In 1998, about 1,900 cases of forest fires occurred in Japan and approximately 800 ha of forests burned down. Most of the fires were caused by the imperfect extinction of bonfires and cigarettes butts. In regard to forest fires, several measures have been undertaken by the Government, including the following: a) forest fire prevention campaigns to make people more conscious of forest fires; b) arranging protection/operation systems by establishing forest patrol teams and distributing forest fire prevention equipment; and c) developing fire break forests and forest roads.

Public participation in forest management

Several approaches/schemes have been introduced to promote public participation in forest management including: a) profit sharing forests; b) a land afforestation campaign; and c) providing opportunities for voluntary participation in forest-related activities.

Within the profit sharing forest scheme, people under contract with the Government plant trees in National Forest sites. Profits gained from the sale of lumber is shared between the Government and the contractor. This system promotes co-operative efforts between the upstream and downstream communities such as improvement of headwater forests and the fishermen's forest system.

Through land afforestation campaigns such as the “Forestry Fund for Green and Water” and “Green Feather Fund Raising”, the Government encourages the public to participate in afforestation activities, including National Arbor Days and silvicultural festivals. These activities will pave the way to a better understanding of coexistence between forests and humans, prevention of global warming, and the role of forests in the socio-economic and environmental development of the country.

Starting from 1999, one or two “encountering forests” are to be established in each Forest District Office so that people can voluntarily participate in fostering forests.

Wood production and trade

Japan is one of the worlds's largest importing countries of wood, where 70% of the domestic wood consumption is imported. The import of logs has decreased while the import of sawn wood has increased. Production of wood from domestic forests has tended to decrease.

Wood consumption was 117 million m3 in 1973. It reached only 92 million m3 in 1998. Japan was the biggest tropical wood importing country, amounting to 12% of the domestic consumption in 1998.

Wood production has gradually decreased; it was 52.741 m3 in 1967 and 19.33 million in 1998. The number of forestry employees was 140 thousand in 1985, but only 86 thousand in 1995.

Imports of timber have shifted from logs to processed wood products. In 1989, the import of logs was 35.192 million m3, sawn wood was 12.882 million m3, and plywood was 4.312 million m3. In 1998, the import of logs was only 18.597 million m3 (decreasing by 53% compared to imports in 1989), sawn wood was 10.582 million m3, and plywood was 6.082 million m3 (increased by 238%).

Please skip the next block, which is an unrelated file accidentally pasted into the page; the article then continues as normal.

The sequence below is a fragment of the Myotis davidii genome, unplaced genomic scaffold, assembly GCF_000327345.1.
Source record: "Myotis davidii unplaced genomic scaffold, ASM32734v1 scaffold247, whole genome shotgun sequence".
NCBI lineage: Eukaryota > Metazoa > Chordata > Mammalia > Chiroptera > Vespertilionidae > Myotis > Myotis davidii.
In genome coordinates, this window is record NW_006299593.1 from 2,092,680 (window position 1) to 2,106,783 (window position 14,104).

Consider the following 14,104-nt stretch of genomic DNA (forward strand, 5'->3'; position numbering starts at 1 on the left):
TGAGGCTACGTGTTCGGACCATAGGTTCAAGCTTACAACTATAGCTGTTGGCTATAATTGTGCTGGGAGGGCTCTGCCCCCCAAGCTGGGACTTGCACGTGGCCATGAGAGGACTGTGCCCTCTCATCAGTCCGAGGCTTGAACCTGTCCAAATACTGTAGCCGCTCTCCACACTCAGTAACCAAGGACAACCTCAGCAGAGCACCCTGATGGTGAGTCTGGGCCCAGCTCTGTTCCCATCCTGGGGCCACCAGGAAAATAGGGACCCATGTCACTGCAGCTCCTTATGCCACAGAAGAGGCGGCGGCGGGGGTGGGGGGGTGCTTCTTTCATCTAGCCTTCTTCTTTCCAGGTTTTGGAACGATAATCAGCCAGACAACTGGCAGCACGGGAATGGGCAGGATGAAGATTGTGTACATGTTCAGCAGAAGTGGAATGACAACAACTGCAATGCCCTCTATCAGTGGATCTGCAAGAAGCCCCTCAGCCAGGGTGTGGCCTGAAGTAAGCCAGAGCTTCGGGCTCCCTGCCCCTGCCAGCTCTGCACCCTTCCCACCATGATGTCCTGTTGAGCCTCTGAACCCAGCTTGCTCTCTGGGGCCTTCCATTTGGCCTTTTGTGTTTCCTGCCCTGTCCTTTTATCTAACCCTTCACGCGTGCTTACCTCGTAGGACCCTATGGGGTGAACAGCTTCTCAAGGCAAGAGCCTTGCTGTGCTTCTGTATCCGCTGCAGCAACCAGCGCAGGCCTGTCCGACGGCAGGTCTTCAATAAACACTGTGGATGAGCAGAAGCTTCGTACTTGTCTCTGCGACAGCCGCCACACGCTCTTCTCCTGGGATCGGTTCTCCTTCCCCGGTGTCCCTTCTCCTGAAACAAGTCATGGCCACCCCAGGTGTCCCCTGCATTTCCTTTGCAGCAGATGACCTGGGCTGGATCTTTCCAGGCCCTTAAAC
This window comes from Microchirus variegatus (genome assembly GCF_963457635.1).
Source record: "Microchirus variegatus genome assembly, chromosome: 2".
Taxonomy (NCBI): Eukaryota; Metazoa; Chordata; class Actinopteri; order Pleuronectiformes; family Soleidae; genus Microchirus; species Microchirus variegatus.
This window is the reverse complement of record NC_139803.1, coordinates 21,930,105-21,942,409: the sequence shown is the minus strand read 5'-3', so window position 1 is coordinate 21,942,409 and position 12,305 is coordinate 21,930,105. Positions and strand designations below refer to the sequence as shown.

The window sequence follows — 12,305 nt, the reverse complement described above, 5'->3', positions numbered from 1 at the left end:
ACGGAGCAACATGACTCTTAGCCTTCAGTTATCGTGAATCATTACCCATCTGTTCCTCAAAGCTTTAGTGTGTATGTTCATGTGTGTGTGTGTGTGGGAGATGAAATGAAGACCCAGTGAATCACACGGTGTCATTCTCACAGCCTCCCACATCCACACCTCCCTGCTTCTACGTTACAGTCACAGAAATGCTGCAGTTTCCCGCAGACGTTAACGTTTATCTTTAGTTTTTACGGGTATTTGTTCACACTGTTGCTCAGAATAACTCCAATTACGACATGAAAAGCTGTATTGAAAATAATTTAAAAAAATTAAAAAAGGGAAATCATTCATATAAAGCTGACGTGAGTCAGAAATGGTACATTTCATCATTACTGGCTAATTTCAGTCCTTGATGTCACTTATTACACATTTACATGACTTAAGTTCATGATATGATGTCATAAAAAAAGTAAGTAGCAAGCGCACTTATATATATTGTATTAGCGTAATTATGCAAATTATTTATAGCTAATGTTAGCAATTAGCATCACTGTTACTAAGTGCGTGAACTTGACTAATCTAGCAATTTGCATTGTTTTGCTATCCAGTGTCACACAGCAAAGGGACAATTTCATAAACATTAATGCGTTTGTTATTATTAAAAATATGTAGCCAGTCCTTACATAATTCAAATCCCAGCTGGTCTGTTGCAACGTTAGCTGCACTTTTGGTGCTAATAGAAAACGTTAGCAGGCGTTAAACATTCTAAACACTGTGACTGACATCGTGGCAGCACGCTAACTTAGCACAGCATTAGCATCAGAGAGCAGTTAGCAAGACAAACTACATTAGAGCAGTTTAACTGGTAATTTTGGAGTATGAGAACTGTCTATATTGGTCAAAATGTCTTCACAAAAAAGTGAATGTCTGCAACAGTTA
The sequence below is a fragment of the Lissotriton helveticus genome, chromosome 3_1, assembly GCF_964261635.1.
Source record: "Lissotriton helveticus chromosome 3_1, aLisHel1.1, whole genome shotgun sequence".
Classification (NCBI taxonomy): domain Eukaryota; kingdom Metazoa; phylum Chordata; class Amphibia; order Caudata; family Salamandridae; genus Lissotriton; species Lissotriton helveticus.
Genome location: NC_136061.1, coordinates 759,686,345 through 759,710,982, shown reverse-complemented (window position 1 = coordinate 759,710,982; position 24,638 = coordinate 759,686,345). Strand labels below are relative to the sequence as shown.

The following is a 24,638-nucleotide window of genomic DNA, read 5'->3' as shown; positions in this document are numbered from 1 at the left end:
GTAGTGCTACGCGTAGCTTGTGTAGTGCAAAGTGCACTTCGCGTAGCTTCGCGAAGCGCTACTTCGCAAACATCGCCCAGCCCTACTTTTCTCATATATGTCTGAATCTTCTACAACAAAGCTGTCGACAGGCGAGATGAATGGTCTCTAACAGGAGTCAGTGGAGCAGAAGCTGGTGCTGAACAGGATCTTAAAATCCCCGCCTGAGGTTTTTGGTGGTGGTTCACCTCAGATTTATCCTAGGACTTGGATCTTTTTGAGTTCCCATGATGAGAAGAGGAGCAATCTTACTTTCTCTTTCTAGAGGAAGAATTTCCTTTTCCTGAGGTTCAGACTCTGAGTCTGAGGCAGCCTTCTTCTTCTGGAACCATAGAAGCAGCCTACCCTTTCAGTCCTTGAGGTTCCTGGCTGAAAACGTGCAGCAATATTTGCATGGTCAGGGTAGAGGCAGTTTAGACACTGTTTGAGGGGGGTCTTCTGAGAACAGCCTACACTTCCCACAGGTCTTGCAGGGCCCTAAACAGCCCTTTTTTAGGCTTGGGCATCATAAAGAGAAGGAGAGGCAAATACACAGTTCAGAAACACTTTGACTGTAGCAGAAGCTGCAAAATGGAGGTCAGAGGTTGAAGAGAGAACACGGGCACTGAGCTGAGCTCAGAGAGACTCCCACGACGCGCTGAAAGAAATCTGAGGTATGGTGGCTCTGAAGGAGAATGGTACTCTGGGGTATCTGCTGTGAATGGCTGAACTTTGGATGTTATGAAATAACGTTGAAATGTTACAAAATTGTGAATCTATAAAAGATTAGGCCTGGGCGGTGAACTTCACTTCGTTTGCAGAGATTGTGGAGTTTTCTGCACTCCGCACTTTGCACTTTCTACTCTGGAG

Under the Uruguay Round Agreement, Japan committed to reduce tariffs by approximately 50% of the base rate on trade-weighed averages, equivalent to an approximately 30% decline from the applied rate when the Agreement was made in 1994. It was implemented progressively every year from 1995 to 1999.

In regard to global environment issues, the next trade negotiations on wood products of Japan should be carried out as part of comprehensive negotiations and due consideration has to be given to the global environmental issues and sustainable resource use.

Wood prices increased in 1996 due to an increase in house building demand. But overall the trend continued to decrease. ITTO conducts a special monitoring of wood prices in Japan and elsewhere. The ITTO web site can be visited for more details.

International co-operation

In providing development assistance to developing countries, the environmental factor is the most important consideration. This was clearly stated at UNCED in 1992. In addition, Japan is implementing the ODA on forest and forestry matters through multilateral organisations, such as UNEP, FAO, CGIR, and ITTO.

At the UNGASS in 1997, Japan announced and introduced the “Kyoto Initiatives” and the Initiatives for Sustainable Development (ISD) which established that Japan would continue to actively support policy works on sustainable forest management and to assist the developing countries to undertake measures against the Global Warming. However, the Japanese Government is of the view that it is important for each country to make further efforts to achieve sustainable forest management.

In regard to bilateral co-operation, Japan is implementing different approaches, including project-type technical co-operations, development studies and yen loans. The amount of bilateral ODA in the field of forestry was Yen 15.8 billion in 1991, Yen 16.9 billion in 1993, Yen 25.2 billion in 1995 and Yen 22.3 billion in 1997. Recently, Japan has agreed to support four countries in the Region, China, Myanmar, the Philippines and Thailand to launch a project on Model Forests.

In regard to criteria and indicators, Japan has been actively involved in the development of criteria and indicators (C&I) for sustainable forest management for the temperate and boreal forests (Montreal Process). One of the unique efforts carried out by Japan is a project in two watershed areas to develop criteria and indicators at the local level and the monitoring methodologies. In addition, a new nation wide Continuous Forest Inventory (CFI) has been initiated to monitor and assess forest resources and their dynamics using unified methodologies, taking into consideration of its compatibility with C&I of the Montreal Process.

Focal point
Ichiro Nagame
International Forestry Co-operation Office
Ministry of Agriculture, Forestry and Fisheries
1-2-1 Kasumigaseki, Chiyodu-Ku
Tokyo, 100 Japan
Tel: (813) 3591 8449; Fax: (813) 3593 9565


No man will find the best way to do a thing unless he loves to do that thing
(Japanese proverb)

Nothing great was ever achieved without enthusiasm.